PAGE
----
Posts tagged happened
Last week, Microsoft announced it would shut down the Sidekick service for T-Mobile customers, which it got as part of its $500 million acquisition of Danger in 2008.
The shutdown put an end to Microsoft’s hopes of getting any value out of Danger, which was supposed to bolster Microsoft’s mobile phone strategy but culminated in the ill-fated Kin phone, which was canceled six weeks after launch.
But Danger was only the latest in a long line of acquisitions that didn’t go as planned.
Join us as we count them down from smallest to largest and describe the fate of each one.
Number 15: Fox database software for $174 million
Microsoft bought Fox Software back in 1992 for a reported price of about $174 million. The company made the FoxPro PC database software, and Microsoft later used its underlying technology in JET, the database engine that still powers its email product, Exchange Server. The company still sells Visual FoxPro today, making this one of the few Microsoft acquisitions that contributed lasting value.
14: Groove (and Ray Ozzie) for $171 million
Groove made peer-to-peer collaboration software, but as Bill Gates later said, Microsoft really bought Groove for Ray Ozzie, who eventually replaced Gates as Chief Software Architect.
Microsoft was responsible for $51 million of a $150 million investment in 2001 that kept Groove afloat, and in 2005 acquired the remainder of the company for $120 million, making this one of the most expensive talent acquisitions ever. Ozzie announced plans to leave Microsoft in October 2010, and sent a stark warning memo on his way out the door.
13: Placeware virtual meeting service for $200 million (estimated)
Microsoft bought this privately held virtual meeting company in 2003, and turned it into Live Meeting. Next year, Microsoft plans to phase out Live Meeting in favor of Lync Online, part of the Office 365 suite.
View more at Business Insider
Whatever happened to the mobile music revolution? You know, the idea that your phone would become a digital juke box, the main way to access and pay for the world’s music? So far, it just hasn’t happened, but today the British digital music business We7 is having another go. The success or failure of its mobile music app will tell us more about the economics of digital music services, which have so far proved very fragile, and whether anyone can prosper in the shadow cast by Apple.
We7, which is backed by the musician Peter Gabriel, has decided that previous offerings like Nokia’s Comes With Music failed to take off for two reasons – connectivity and cost. Listening to a streaming service over a 3G network is still a hit-and-miss affair, and the kind of mobile customers who might be interested – 16-30 years olds – are none too keen on paying for such a service.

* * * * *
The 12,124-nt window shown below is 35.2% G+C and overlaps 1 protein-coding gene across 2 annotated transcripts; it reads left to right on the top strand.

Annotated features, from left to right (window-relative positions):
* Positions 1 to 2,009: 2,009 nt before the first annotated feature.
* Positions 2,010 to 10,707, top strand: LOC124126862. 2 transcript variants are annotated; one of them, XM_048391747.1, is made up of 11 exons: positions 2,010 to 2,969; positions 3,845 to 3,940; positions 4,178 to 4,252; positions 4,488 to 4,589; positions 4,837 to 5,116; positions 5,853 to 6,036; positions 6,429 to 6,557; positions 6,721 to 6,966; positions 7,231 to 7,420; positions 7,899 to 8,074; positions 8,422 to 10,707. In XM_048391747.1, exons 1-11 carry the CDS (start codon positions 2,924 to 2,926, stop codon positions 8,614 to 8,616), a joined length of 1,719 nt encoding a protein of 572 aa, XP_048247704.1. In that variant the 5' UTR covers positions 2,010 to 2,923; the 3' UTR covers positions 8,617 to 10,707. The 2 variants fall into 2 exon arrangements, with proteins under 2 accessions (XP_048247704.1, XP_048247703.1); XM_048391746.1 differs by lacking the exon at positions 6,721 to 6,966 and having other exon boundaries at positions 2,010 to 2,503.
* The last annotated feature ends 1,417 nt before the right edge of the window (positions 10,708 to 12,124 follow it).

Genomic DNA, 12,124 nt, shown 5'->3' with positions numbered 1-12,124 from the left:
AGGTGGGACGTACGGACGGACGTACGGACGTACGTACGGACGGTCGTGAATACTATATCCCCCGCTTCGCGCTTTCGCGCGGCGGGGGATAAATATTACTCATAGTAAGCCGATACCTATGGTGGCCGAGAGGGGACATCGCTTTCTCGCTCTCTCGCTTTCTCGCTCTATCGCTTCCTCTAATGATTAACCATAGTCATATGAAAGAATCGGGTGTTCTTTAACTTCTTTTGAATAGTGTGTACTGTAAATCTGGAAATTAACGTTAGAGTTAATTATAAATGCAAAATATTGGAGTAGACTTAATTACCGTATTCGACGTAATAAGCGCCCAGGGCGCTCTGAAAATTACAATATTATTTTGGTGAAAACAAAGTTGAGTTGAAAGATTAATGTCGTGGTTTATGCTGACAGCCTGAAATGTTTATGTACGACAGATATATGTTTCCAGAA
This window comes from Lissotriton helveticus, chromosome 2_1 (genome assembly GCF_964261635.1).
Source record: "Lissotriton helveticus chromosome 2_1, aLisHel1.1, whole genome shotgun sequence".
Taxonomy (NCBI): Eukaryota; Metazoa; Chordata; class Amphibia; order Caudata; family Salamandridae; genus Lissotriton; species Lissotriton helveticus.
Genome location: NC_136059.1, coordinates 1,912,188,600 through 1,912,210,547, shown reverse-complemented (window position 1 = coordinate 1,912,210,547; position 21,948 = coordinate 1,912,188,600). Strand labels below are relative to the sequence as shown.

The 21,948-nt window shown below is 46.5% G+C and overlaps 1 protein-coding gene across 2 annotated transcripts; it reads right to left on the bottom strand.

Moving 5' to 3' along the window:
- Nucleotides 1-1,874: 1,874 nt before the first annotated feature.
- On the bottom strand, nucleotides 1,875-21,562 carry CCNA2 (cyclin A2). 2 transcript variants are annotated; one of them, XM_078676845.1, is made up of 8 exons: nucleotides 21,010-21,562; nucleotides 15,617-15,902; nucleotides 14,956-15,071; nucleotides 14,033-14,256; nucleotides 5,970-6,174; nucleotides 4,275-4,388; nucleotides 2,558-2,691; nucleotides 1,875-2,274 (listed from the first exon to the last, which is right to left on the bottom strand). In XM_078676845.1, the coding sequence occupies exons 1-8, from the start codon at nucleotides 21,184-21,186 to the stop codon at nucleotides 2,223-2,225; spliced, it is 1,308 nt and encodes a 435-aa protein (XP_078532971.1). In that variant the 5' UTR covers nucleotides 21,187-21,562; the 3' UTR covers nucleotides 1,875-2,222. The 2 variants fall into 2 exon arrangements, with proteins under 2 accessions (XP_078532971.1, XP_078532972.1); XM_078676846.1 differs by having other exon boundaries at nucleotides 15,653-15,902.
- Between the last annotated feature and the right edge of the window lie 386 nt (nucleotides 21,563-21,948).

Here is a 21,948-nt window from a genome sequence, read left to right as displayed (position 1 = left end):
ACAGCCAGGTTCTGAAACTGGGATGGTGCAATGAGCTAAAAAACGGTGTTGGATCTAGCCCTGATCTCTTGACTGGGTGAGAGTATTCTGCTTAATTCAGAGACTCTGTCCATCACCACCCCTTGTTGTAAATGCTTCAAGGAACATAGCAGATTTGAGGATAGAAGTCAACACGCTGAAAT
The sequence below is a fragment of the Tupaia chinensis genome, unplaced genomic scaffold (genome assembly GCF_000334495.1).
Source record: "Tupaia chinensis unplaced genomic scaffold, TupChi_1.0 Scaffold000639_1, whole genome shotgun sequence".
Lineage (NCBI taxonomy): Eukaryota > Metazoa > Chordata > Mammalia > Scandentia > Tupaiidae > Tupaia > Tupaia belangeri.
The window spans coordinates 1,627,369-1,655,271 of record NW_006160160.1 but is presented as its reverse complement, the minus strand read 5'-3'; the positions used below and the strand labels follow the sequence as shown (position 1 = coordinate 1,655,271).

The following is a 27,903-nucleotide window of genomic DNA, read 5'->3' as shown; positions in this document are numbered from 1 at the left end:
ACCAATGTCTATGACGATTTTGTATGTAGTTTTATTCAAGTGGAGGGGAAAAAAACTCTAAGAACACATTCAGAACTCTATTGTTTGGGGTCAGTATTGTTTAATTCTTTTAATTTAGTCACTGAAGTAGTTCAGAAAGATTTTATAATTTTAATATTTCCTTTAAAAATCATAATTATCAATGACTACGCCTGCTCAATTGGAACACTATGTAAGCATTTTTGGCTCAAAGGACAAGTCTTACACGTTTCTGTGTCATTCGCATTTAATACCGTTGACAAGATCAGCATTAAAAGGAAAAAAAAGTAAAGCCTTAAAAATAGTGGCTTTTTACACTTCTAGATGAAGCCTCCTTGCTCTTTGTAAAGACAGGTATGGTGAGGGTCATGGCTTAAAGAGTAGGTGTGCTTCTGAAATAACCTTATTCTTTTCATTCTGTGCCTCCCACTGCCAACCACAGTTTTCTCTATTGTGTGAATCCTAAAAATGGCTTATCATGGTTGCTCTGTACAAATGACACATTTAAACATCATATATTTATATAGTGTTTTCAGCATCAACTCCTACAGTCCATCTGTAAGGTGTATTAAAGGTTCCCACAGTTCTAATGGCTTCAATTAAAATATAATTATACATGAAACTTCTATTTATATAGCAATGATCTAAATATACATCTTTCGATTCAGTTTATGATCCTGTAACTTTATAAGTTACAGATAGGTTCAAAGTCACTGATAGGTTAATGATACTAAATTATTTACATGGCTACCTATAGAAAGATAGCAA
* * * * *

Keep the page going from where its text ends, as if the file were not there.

So We7 has decided, both on the web and on mobile phones, that radio is the future. In other words, what its users are now mainly being offered is a personalised radio station – you tell it you like Katy Perry or Vampire Weekend and it plays you a stream of songs that match your taste. The music is free, but supported by advertising unless you upgrade to an ad-free subscription service – very few do, as far as I can gather.
The trouble with offering that on a mobile phone is that, even if the music is free, the user can rack up a big bill for mobile data. So We7′s plan is to load up your phone with music when you’re on a wi-fi connection and store it on your phone, to be accessible whenever you want it.
It all sounds very clever – but I’m still not clear how an ad-supported service like We7 – already in quite a crowded digital music market – is ever going to become sustainable. When I spoke to Steve Purdham, the CEO, he said the whole industry was still loss-making: “Nobody is making money,” he told me.
He pointed out that Spotify in Europe was seeking out new investors – apparently successfully – and Pandora in the United States was preparing an IPO or stock market flotation.
“The fact that we are all looking for funding says that nobody is making money yet.”
But he said there had been a big improvement over the last three years, on both the revenue and the cost side. “Three years ago the economics were impossible, but now we are making ground.” Advertisers were getting much more interested in the audiences that music services offered, while the music labels were getting more realistic about the rates they charged for licensing.
In particular, they were prepared to offer much better deals for radio services, rather than on-demand streaming businesses like Spotify, where you choose which tracks you want to hear. But is the kind of young phone users that We7 is targeting really going to want a service that invades the personal space which a phone now represents? “They don’t care,” says Mr Purdham. “They expect to be surrounded with adverts, the clever thing is not to be too invasive.”
He is betting that his model – a radio service on the move – is the way forward.
“It’s about making it personal, making it easy, making it portable.”
But We7 is a small player. It is trying to do what the giants of the mobile world and the big record labels have been attempting for years – to provide a mobile music service to rival Apple’s iTunes. And so far a combination of poor marketing, clunky user interfaces, and high data costs have left them as also-rans.
I haven’t seen any statistics but I wouldn’t mind betting that the revenue from mobile iTunes downloads dwarfs anything earned by anyone else in this market. Perhaps that’s about to change – but don’t bet on it.
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